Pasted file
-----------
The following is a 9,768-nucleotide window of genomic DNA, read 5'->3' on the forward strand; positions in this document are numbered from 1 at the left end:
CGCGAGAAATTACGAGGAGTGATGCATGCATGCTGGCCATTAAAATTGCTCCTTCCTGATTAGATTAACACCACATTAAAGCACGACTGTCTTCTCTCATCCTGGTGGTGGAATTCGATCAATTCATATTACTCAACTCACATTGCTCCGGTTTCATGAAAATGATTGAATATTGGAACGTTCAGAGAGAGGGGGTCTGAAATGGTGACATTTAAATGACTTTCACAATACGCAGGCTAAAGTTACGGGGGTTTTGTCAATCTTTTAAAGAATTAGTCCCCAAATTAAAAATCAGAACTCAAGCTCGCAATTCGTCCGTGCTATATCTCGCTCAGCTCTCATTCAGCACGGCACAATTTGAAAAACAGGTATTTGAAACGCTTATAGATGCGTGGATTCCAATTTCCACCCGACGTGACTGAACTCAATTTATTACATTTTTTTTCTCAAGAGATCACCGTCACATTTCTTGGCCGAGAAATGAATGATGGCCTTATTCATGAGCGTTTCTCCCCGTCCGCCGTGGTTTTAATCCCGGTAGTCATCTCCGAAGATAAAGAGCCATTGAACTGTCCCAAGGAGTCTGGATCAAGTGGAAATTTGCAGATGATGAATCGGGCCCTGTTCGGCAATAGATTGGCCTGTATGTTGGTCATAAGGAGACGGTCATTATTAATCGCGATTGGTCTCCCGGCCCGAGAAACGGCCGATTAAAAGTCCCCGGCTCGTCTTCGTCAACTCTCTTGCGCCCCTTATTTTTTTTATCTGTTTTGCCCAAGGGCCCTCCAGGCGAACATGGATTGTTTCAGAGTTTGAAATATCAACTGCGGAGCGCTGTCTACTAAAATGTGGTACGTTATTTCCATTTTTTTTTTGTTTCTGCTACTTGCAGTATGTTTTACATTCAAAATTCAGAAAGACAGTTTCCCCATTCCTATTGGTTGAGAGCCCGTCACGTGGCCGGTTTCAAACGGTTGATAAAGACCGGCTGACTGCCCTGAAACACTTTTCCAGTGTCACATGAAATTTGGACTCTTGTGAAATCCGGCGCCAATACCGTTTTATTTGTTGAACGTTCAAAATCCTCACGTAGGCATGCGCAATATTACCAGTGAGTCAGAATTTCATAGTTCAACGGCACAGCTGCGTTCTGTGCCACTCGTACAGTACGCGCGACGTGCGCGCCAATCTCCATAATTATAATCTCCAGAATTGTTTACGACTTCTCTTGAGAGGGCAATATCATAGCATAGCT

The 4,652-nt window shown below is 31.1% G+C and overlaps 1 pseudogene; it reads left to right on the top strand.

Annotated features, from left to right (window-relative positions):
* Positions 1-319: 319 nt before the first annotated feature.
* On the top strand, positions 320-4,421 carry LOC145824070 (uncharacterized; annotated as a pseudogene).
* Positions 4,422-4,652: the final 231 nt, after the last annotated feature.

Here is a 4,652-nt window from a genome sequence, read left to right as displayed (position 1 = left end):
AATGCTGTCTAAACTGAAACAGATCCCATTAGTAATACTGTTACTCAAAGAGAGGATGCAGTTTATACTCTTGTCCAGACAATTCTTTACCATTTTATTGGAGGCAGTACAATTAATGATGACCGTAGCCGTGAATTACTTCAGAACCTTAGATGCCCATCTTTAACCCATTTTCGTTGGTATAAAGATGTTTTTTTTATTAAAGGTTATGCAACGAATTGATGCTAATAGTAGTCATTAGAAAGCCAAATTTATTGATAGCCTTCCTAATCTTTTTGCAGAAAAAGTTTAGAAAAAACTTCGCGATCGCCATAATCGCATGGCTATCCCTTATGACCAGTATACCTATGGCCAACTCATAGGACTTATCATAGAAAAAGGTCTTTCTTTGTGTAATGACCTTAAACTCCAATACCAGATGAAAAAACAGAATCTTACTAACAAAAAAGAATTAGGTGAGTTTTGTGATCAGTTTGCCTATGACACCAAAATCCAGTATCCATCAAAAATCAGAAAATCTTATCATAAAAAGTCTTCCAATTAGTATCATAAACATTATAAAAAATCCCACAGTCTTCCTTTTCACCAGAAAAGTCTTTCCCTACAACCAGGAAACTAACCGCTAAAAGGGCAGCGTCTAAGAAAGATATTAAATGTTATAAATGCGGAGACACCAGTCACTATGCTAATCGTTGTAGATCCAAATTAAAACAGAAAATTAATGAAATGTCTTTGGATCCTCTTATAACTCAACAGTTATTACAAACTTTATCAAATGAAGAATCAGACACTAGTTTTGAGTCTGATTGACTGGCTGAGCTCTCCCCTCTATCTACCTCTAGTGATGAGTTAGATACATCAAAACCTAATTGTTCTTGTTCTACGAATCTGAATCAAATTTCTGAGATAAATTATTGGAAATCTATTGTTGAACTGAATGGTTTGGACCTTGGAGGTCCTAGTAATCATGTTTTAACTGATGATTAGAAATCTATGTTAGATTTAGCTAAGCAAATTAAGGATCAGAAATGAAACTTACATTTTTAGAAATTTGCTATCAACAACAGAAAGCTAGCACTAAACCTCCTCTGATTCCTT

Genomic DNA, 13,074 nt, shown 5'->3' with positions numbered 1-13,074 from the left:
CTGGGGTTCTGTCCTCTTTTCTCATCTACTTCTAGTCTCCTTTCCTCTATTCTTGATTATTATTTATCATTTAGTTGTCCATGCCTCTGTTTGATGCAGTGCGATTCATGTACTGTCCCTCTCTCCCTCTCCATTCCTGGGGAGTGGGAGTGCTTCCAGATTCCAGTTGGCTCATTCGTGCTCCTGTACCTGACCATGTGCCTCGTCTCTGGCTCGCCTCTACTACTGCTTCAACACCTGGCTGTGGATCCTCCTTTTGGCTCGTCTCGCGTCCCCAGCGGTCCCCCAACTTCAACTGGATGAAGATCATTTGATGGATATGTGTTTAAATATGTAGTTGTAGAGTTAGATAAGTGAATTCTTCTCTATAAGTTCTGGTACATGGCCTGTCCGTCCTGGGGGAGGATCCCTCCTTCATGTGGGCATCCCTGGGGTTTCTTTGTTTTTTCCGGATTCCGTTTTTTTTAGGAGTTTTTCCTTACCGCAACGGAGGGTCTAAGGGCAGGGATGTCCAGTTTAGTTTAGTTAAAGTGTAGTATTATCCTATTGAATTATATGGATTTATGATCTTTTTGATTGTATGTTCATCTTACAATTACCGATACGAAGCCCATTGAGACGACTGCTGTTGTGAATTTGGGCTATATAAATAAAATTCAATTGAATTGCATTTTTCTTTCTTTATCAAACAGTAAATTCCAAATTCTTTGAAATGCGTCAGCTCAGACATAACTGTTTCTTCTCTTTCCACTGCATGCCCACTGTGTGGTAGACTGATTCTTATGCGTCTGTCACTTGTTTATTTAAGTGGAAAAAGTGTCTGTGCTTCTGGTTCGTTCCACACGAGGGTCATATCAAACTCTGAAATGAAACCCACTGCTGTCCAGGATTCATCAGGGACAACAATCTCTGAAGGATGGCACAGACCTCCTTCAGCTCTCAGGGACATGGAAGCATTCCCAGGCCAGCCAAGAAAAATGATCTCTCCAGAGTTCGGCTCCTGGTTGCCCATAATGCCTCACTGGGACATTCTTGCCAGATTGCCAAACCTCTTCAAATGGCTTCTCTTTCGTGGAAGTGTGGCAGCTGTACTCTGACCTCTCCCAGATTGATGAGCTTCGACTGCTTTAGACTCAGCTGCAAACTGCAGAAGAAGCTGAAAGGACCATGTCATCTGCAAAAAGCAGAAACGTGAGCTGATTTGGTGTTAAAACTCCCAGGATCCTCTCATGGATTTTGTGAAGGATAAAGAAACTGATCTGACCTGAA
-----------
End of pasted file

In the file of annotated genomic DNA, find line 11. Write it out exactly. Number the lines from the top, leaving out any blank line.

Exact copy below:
CTGGGGTTCTGTCCTCTTTTCTCATCTACTTCTAGTCTCCTTTCCTCTATTCTTGATTATTATTTATCATTTAGTTGTCCATGCCTCTGTTTGATGCAGTGCGATTCATGTACTGTCCCTCTCTCCCTCTCCATTCCTGGGGAGTGGGAGTGCTTCCAGATTCCAGTTGGCTCATTCGTGCTCCTGTACCTGACCATGTGCCTCGTCTCTGGCTCGCCTCTACTACTGCTTCAACACCTGGCTGTGGATCCTCCTTTTGGCTCGTCTCGCGTCCCCAGCGGTCCCCCAACTTCAACTGGATGAAGATCATTTGATGGATATGTGTTTAAATATGTAGTTGTAGAGTTAGATAAGTGAATTCTTCTCTATAAGTTCTGGTACATGGCCTGTCCGTCCTGGGGGAGGATCCCTCCTTCATGTGGGCATCCCTGGGGTTTCTTTGTTTTTTCCGGATTCCGTTTTTTTTAGGAGTTTTTCCTTACCGCAACGGAGGGTCTAAGGGCAGGGATGTCCAGTTTAGTTTAGTTAAAGTGTAGTATTATCCTATTGAATTATATGGATTTATGATCTTTTTGATTGTATGTTCATCTTACAATTACCGATACGAAGCCCATTGAGACGACTGCTGTTGTGAATTTGGGCTATATAAATAAAATTCAATTGAATTGCATTTTTCTTTCTTTATCAAACAGTAAATTCCAAATTCTTTGAAATGCGTCAGCTCAGACATAACTGTTTCTTCTCTTTCCACTGCATGCCCACTGTGTGGTAGACTGATTCTTATGCGTCTGTCACTTGTTTATTTAAGTGGAAAAAGTGTCTGTGCTTCTGGTTCGTTCCACACGAGGGTCATATCAAACTCTGAAATGAAACCCACTGCTGTCCAGGATTCATCAGGGACAACAATCTCTGAAGGATGGCACAGACCTCCTTCAGCTCTCAGGGACATGGAAGCATTCCCAGGCCAGCCAAGAAAAATGATCTCTCCAGAGTTCGGCTCCTGGTTGCCCATAATGCCTCACTGGGACATTCTTGCCAGATTGCCAAACCTCTTCAAATGGCTTCTCTTTCGTGGAAGTGTGGCAGCTGTACTCTGACCTCTCCCAGATTGATGAGCTTCGACTGCTTTAGACTCAGCTGCAAACTGCAGAAGAAGCTGAAAGGACCATGTCATCTGCAAAAAGCAGAAACGTGAGCTGATTTGGTGTTAAAACTCCCAGGATCCTCTCATGGATTTTGTGAAGGATAAAGAAACTGATCTGACCTGAA